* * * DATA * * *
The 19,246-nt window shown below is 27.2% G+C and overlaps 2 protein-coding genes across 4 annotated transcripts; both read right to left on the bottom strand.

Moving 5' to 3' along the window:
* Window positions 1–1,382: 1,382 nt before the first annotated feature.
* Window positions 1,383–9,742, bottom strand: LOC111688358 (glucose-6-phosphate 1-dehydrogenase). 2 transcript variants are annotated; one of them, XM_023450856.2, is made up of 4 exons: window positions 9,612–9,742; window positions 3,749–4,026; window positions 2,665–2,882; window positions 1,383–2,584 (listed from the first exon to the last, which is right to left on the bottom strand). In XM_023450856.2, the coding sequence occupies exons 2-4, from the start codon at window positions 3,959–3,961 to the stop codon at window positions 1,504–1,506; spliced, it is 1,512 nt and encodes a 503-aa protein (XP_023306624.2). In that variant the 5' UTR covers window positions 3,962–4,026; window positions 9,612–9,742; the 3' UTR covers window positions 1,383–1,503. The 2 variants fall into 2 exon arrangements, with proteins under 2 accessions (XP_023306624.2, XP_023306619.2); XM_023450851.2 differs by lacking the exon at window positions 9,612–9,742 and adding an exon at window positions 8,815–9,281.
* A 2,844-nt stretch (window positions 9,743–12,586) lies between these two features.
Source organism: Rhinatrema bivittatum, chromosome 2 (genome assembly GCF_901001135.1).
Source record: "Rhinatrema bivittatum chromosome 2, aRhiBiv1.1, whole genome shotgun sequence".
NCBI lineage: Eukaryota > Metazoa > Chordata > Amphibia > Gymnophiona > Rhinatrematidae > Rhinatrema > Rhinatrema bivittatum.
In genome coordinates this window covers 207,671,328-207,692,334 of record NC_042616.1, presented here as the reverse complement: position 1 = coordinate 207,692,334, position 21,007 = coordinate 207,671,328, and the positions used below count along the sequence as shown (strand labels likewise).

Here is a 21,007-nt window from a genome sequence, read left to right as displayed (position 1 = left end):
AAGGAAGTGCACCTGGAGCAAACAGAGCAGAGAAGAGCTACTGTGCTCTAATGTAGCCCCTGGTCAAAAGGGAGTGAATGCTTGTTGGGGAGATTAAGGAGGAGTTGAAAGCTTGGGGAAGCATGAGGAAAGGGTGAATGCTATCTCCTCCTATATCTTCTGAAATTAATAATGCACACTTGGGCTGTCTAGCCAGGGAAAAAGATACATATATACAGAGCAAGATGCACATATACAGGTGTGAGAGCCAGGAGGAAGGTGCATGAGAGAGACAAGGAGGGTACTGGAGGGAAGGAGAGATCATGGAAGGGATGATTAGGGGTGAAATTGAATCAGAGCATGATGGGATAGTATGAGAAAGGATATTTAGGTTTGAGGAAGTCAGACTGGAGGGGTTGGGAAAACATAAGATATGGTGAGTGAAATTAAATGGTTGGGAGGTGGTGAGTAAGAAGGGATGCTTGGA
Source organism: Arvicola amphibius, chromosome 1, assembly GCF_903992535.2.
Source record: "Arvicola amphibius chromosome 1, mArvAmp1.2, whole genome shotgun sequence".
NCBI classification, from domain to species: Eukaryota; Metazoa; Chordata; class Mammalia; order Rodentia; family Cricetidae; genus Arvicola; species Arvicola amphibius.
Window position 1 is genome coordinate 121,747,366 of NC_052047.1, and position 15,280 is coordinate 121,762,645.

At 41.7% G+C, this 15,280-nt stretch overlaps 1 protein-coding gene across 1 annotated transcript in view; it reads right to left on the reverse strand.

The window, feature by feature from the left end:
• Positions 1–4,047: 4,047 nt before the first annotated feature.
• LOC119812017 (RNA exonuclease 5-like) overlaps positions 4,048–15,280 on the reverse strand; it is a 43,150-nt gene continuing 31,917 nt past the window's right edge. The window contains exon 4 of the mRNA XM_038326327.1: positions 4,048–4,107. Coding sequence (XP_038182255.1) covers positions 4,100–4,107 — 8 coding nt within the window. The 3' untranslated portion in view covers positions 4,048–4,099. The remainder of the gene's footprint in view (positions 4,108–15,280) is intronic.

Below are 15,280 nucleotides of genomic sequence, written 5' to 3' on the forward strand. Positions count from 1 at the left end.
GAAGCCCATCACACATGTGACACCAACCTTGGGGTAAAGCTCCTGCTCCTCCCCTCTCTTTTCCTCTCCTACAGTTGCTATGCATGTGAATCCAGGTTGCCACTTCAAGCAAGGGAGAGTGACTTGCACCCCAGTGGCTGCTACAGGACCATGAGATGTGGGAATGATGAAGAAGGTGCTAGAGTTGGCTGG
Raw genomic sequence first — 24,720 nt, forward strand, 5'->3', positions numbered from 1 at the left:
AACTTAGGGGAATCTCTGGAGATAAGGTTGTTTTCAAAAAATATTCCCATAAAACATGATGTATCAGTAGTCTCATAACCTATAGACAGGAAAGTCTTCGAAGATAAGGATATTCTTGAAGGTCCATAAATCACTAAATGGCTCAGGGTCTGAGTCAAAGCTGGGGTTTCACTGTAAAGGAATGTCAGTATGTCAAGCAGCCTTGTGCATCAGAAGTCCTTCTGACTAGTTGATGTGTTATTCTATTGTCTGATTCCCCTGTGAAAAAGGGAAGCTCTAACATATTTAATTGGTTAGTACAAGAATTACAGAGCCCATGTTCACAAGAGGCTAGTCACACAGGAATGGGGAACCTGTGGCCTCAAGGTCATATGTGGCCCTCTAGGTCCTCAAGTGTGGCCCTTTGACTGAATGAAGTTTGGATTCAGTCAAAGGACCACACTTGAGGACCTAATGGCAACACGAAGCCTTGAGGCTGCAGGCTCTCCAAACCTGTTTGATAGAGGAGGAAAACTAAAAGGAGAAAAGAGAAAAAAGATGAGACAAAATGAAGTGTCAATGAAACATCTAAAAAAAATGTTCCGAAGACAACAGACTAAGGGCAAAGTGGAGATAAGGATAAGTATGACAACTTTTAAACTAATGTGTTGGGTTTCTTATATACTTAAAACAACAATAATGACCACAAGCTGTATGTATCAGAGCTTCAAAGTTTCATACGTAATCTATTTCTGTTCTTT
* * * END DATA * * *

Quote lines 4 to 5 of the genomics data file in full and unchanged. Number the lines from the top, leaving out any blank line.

* Window positions 1,383–9,742, bottom strand: LOC111688358 (glucose-6-phosphate 1-dehydrogenase). 2 transcript variants are annotated; one of them, XM_023450856.2, is made up of 4 exons: window positions 9,612–9,742; window positions 3,749–4,026; window positions 2,665–2,882; window positions 1,383–2,584 (listed from the first exon to the last, which is right to left on the bottom strand). In XM_023450856.2, the coding sequence occupies exons 2-4, from the start codon at window positions 3,959–3,961 to the stop codon at window positions 1,504–1,506; spliced, it is 1,512 nt and encodes a 503-aa protein (XP_023306624.2). In that variant the 5' UTR covers window positions 3,962–4,026; window positions 9,612–9,742; the 3' UTR covers window positions 1,383–1,503. The 2 variants fall into 2 exon arrangements, with proteins under 2 accessions (XP_023306624.2, XP_023306619.2); XM_023450851.2 differs by lacking the exon at window positions 9,612–9,742 and adding an exon at window positions 8,815–9,281.
* A 2,844-nt stretch (window positions 9,743–12,586) lies between these two features.